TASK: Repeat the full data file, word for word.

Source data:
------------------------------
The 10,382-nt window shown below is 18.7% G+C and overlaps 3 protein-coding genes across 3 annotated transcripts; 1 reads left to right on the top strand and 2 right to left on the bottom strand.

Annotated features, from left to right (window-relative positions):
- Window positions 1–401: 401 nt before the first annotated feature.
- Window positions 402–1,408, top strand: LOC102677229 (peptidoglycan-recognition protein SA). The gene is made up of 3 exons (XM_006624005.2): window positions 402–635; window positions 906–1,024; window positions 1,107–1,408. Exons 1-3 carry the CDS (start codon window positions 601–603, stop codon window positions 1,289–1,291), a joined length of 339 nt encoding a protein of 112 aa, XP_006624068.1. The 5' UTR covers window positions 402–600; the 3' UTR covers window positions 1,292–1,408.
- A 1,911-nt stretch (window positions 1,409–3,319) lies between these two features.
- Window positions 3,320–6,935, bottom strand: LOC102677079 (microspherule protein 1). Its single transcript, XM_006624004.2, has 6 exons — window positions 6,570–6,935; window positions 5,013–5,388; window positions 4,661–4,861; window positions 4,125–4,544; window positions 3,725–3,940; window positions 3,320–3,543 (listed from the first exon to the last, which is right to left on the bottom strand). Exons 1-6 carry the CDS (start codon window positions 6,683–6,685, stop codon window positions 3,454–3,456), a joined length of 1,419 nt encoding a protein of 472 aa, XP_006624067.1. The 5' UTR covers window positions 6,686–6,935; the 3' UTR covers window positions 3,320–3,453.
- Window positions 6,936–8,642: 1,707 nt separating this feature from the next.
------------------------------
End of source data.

The 10,382-nt window shown below is 18.7% G+C and overlaps 3 protein-coding genes across 3 annotated transcripts; 1 reads left to right on the top strand and 2 right to left on the bottom strand.

Annotated features, from left to right (window-relative positions):
- Window positions 1–401: 401 nt before the first annotated feature.
- Window positions 402–1,408, top strand: LOC102677229 (peptidoglycan-recognition protein SA). The gene is made up of 3 exons (XM_006624005.2): window positions 402–635; window positions 906–1,024; window positions 1,107–1,408. Exons 1-3 carry the CDS (start codon window positions 601–603, stop codon window positions 1,289–1,291), a joined length of 339 nt encoding a protein of 112 aa, XP_006624068.1. The 5' UTR covers window positions 402–600; the 3' UTR covers window positions 1,292–1,408.
- A 1,911-nt stretch (window positions 1,409–3,319) lies between these two features.
- Window positions 3,320–6,935, bottom strand: LOC102677079 (microspherule protein 1). Its single transcript, XM_006624004.2, has 6 exons — window positions 6,570–6,935; window positions 5,013–5,388; window positions 4,661–4,861; window positions 4,125–4,544; window positions 3,725–3,940; window positions 3,320–3,543 (listed from the first exon to the last, which is right to left on the bottom strand). Exons 1-6 carry the CDS (start codon window positions 6,683–6,685, stop codon window positions 3,454–3,456), a joined length of 1,419 nt encoding a protein of 472 aa, XP_006624067.1. The 5' UTR covers window positions 6,686–6,935; the 3' UTR covers window positions 3,320–3,453.
- Window positions 6,936–8,642: 1,707 nt separating this feature from the next.